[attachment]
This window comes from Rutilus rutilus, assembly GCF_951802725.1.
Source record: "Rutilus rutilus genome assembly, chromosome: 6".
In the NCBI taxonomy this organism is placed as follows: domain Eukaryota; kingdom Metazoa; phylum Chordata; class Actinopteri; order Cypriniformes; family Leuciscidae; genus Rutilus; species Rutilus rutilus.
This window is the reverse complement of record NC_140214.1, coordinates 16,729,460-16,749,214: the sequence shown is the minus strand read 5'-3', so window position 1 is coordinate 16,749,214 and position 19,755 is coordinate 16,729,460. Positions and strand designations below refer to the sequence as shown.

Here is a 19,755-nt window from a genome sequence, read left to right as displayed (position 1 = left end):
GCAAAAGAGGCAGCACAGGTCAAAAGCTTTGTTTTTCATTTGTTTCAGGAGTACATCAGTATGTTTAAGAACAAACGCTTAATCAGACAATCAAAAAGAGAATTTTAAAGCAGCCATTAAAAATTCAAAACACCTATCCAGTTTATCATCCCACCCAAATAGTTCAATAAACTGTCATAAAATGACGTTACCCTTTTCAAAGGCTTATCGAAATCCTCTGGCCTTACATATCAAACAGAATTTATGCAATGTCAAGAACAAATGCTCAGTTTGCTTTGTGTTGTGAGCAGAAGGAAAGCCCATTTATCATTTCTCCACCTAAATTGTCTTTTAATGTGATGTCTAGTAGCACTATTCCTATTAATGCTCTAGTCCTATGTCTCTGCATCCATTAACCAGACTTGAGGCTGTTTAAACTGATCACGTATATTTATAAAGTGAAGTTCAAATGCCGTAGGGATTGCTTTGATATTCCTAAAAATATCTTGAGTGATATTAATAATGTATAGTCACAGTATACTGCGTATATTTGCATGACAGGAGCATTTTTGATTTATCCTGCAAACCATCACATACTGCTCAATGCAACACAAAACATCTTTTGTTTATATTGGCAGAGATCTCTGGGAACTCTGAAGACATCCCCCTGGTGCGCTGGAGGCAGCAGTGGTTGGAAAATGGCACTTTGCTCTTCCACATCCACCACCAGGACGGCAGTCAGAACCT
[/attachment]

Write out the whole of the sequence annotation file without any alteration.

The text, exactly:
This window comes from Rutilus rutilus, assembly GCF_951802725.1.
Source record: "Rutilus rutilus genome assembly, chromosome: 6".
In the NCBI taxonomy this organism is placed as follows: domain Eukaryota; kingdom Metazoa; phylum Chordata; class Actinopteri; order Cypriniformes; family Leuciscidae; genus Rutilus; species Rutilus rutilus.
This window is the reverse complement of record NC_140214.1, coordinates 16,729,460-16,749,214: the sequence shown is the minus strand read 5'-3', so window position 1 is coordinate 16,749,214 and position 19,755 is coordinate 16,729,460. Positions and strand designations below refer to the sequence as shown.

Here is a 19,755-nt window from a genome sequence, read left to right as displayed (position 1 = left end):
GCAAAAGAGGCAGCACAGGTCAAAAGCTTTGTTTTTCATTTGTTTCAGGAGTACATCAGTATGTTTAAGAACAAACGCTTAATCAGACAATCAAAAAGAGAATTTTAAAGCAGCCATTAAAAATTCAAAACACCTATCCAGTTTATCATCCCACCCAAATAGTTCAATAAACTGTCATAAAATGACGTTACCCTTTTCAAAGGCTTATCGAAATCCTCTGGCCTTACATATCAAACAGAATTTATGCAATGTCAAGAACAAATGCTCAGTTTGCTTTGTGTTGTGAGCAGAAGGAAAGCCCATTTATCATTTCTCCACCTAAATTGTCTTTTAATGTGATGTCTAGTAGCACTATTCCTATTAATGCTCTAGTCCTATGTCTCTGCATCCATTAACCAGACTTGAGGCTGTTTAAACTGATCACGTATATTTATAAAGTGAAGTTCAAATGCCGTAGGGATTGCTTTGATATTCCTAAAAATATCTTGAGTGATATTAATAATGTATAGTCACAGTATACTGCGTATATTTGCATGACAGGAGCATTTTTGATTTATCCTGCAAACCATCACATACTGCTCAATGCAACACAAAACATCTTTTGTTTATATTGGCAGAGATCTCTGGGAACTCTGAAGACATCCCCCTGGTGCGCTGGAGGCAGCAGTGGTTGGAAAATGGCACTTTGCTCTTCCACATCCACCACCAGGACGGCAGTCAGAACCT